55.  Recalls the need for an effective action plan to implement the goal of zero tolerance of child labour in FTAs, by building a strong partnership with NGOs and national authorities in order to develop strong social and economic alternatives for families and workers, in coherence with actions taken under the EU development policy;

56.  Believes that TSD chapters in trade agreements should be one of the drivers of the external dimension of the European Green Deal; underlines that any new carbon adjustment mechanism should be compatible with WTO rules as well as EU FTAs; stresses that EU companies should not be put at a competitive disadvantage;

57.  Notes that EU trade and investment policy should be used as leverage towards responsible management of supply chains, which includes ensuring that businesses uphold human rights, labour rights and environmental standards and that there is access to justice; takes note of the commitments from the Commission that it will present a legislative proposal by 2021;

58.  Calls on the Commission to ensure that human rights conditions linked to unilateral trade preferences such as GSP or GSP+ are effectively implemented and monitored; stresses that EU trade policy should help to combat illegal trade, deforestation and forest degradation;

59.  Considers that the trade dimension of the COP15 of the UN Convention on Biological Diversity should be fully taken into account; recalls its resolution of 16 January 2020 on the 15th meeting of the Conference of Parties (COP15) to the Convention on Biological Diversity,(15) calling on the Commission and the Member States to actively engage with third countries, particularly through their external action instruments, such as the Neighbourhood, Development and International Cooperation Instrument (NDICI), in order to promote and set targets for biodiversity protection, conservation and restoration measures and governance, in particular in all multilateral and trade agreements, as well as measures against non-compliance; consequently, calls on the Commission to include enforceable TSD chapters in all future trade agreements;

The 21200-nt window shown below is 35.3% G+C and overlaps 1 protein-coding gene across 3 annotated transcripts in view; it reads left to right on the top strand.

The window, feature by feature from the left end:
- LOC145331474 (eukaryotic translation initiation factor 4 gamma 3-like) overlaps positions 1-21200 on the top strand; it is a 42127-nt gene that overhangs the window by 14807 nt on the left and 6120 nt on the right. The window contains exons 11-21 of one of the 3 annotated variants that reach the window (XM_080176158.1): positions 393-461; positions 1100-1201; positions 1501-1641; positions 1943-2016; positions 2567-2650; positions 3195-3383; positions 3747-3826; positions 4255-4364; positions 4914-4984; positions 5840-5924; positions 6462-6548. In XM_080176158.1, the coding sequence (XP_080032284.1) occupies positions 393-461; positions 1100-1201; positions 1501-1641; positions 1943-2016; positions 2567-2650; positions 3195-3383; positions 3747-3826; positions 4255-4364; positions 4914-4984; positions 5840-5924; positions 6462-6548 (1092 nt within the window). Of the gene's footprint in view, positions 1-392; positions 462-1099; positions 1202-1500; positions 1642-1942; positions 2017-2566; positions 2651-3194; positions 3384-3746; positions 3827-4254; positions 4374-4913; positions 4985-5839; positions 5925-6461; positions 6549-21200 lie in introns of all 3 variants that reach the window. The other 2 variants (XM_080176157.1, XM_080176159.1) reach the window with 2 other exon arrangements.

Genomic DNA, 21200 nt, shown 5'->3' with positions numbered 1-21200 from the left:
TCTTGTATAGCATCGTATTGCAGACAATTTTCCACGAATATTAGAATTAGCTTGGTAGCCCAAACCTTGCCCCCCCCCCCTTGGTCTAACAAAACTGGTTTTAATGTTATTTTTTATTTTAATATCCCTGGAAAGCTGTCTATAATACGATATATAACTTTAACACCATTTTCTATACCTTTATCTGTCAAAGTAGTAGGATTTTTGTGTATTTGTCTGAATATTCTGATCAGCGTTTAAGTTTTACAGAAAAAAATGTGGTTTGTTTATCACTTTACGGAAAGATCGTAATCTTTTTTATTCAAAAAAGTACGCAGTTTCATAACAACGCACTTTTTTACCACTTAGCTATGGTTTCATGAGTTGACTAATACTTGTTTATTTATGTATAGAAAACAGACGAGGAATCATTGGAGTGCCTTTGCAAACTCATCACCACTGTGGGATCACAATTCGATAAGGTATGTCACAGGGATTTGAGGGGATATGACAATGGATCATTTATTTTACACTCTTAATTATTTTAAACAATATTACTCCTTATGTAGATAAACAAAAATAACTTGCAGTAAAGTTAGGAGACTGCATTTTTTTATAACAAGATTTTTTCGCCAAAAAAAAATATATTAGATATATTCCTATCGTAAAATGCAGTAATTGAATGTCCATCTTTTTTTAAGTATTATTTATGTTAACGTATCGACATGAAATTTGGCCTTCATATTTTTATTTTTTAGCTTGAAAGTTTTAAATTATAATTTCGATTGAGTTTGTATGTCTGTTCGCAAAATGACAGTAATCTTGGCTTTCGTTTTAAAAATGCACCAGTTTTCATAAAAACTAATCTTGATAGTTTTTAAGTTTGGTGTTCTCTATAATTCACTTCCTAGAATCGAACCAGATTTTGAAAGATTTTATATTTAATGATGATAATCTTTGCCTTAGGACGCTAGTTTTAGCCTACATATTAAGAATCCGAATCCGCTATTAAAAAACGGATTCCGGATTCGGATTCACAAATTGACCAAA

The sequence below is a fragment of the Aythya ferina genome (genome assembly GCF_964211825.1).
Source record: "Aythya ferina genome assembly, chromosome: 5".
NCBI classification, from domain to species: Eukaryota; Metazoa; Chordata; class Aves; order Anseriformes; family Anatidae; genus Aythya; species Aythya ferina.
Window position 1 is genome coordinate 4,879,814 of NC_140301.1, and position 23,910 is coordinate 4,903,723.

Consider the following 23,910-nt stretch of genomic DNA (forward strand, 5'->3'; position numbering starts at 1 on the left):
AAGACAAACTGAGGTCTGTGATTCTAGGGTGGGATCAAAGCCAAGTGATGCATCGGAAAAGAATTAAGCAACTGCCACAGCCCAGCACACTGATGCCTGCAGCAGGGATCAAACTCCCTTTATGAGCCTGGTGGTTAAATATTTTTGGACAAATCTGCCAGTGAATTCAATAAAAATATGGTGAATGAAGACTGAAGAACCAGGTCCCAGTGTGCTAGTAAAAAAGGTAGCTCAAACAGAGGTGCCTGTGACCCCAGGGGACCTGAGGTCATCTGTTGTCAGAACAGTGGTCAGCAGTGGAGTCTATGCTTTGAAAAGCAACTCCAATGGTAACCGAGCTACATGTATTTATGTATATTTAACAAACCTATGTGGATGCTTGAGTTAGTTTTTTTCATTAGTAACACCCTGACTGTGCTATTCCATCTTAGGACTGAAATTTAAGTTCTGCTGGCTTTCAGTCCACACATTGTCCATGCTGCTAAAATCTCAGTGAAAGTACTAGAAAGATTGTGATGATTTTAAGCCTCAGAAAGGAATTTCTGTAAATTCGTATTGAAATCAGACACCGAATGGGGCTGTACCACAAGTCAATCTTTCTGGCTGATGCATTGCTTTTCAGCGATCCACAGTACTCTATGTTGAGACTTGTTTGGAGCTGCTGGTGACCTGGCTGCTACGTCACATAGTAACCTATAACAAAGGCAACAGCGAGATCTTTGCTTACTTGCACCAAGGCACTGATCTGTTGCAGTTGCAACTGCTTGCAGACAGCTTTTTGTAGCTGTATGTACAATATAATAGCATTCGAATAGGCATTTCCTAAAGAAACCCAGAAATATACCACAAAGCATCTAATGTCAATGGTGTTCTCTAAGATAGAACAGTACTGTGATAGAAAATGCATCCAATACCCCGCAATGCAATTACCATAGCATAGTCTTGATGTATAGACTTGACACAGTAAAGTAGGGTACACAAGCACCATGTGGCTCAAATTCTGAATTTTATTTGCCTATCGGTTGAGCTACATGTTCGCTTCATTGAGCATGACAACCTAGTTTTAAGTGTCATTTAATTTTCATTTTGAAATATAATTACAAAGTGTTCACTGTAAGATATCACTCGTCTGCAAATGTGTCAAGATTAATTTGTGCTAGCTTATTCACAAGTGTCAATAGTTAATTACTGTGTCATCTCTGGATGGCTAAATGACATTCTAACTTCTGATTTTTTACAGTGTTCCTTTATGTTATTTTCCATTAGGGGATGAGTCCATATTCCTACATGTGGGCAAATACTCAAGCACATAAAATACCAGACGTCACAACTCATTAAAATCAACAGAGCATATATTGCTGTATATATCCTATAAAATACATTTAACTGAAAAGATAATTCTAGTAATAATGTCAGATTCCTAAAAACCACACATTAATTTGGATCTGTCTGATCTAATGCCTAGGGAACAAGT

60.  Demands that beside the usual fundamental ILO conventions, the EU should urge its economic partners to ratify and implement Conventions 189 on domestic workers, 156 on workers with family responsibilities and 190 on violence and harassment;

Defending EU trade interests

61.  Recalls that the efforts to maintain rules-based trade must play a crucial role in our trade strategy, and in this context welcomes the adoption of the modernisation package of trade defence instruments in 2018, and the new foreign direct investment (FDI) screening mechanism; underlines that this screening mechanism aims at cooperation and potential restriction regarding foreign investments in strategic sectors with a view to protecting the Union and its Member States; calls on the Commission to ensure the effective enforcement of trade defence instruments (TDIs) so as to protect European industry from unfair market practices, and to evaluate and strengthen the safeguard instruments in order to make them more responsive to extraordinary circumstances and better adapted to reinforce European industry by effectively anticipating market disruptions from trade flow; stresses the need for strong screening and cooperation in the post COVID-19 context, in which some of the EU strategic sectors could be subjected to pressure; stresses, however, that the new FDI screening mechanism should never be used as a protectionist measure; welcomes the White Paper on foreign subsidies, and calls on the Commission to come forward with a legislative proposal as appropriate should current tools prove to be insufficient;

62.  Notes that there is currently a massive increase in steel imports from China and other third countries, which severely affects the European industry and endangers a large number of jobs; highlights that the review process of the current safeguard measures on imports of steel products needs to include reducing the existing quotas in accordance with the imported overcapacities, and to abolish the possibility of transferring unused quotas;